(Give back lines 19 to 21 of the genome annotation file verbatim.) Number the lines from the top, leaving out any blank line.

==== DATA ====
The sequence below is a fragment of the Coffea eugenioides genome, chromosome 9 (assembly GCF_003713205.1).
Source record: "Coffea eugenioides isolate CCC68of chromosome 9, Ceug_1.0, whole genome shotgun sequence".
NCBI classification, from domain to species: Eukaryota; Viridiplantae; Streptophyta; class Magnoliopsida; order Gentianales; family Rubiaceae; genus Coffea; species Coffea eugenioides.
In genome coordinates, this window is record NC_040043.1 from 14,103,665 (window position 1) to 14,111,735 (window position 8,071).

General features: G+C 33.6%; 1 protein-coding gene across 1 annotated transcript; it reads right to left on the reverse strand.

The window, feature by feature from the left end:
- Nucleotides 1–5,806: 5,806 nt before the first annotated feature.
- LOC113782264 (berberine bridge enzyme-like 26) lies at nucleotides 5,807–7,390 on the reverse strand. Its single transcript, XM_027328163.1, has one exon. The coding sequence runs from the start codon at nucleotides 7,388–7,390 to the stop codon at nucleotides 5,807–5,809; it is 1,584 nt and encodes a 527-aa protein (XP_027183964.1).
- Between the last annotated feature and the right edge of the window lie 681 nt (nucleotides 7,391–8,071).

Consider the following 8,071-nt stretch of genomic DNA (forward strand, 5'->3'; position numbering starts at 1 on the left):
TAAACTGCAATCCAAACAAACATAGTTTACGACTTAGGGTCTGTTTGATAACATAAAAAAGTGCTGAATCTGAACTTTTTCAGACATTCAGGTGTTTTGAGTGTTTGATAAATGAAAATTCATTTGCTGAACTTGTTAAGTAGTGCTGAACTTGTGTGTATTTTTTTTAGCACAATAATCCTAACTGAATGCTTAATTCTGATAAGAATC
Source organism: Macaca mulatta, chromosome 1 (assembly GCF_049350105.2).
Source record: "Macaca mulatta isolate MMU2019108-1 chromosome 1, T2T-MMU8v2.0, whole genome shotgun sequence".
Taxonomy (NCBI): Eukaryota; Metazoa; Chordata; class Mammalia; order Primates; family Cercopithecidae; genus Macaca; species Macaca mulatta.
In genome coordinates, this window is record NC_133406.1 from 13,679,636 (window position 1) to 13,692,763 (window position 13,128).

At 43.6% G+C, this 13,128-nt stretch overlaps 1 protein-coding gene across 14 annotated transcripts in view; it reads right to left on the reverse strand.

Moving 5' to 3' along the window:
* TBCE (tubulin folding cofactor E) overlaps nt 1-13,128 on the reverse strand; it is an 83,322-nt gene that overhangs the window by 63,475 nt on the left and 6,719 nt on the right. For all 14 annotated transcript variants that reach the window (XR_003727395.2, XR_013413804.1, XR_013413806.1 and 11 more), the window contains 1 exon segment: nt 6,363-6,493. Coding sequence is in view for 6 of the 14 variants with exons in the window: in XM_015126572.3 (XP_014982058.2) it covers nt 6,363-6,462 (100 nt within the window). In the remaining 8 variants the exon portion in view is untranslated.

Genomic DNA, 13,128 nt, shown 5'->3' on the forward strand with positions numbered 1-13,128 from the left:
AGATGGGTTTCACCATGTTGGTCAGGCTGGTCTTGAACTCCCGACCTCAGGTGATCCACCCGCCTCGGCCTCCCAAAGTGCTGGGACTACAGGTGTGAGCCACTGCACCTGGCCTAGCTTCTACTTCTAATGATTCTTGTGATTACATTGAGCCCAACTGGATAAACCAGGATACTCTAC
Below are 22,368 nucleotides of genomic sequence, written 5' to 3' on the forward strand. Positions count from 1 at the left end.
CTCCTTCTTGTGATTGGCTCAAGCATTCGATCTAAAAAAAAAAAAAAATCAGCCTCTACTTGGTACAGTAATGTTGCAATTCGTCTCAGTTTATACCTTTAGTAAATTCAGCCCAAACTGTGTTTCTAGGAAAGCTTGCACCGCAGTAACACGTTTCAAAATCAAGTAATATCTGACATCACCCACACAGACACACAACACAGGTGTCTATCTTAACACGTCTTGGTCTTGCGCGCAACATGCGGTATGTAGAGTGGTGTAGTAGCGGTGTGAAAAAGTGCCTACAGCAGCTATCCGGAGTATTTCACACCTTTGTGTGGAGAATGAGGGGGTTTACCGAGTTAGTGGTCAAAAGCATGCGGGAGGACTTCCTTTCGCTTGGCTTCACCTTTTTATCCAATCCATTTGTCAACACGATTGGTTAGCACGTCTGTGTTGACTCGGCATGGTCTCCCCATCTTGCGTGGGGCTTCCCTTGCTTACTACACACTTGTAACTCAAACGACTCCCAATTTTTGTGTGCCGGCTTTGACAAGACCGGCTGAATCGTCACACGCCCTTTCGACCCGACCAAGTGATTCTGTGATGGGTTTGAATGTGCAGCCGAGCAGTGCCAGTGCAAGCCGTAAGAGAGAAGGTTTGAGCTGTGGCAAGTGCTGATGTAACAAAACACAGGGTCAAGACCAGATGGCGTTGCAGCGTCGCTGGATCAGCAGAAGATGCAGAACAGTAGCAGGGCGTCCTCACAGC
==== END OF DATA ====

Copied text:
Genomic DNA, 13,128 nt, shown 5'->3' on the forward strand with positions numbered 1-13,128 from the left:
AGATGGGTTTCACCATGTTGGTCAGGCTGGTCTTGAACTCCCGACCTCAGGTGATCCACCCGCCTCGGCCTCCCAAAGTGCTGGGACTACAGGTGTGAGCCACTGCACCTGGCCTAGCTTCTACTTCTAATGATTCTTGTGATTACATTGAGCCCAACTGGATAAACCAGGATACTCTAC
Below are 22,368 nucleotides of genomic sequence, written 5' to 3' on the forward strand. Positions count from 1 at the left end.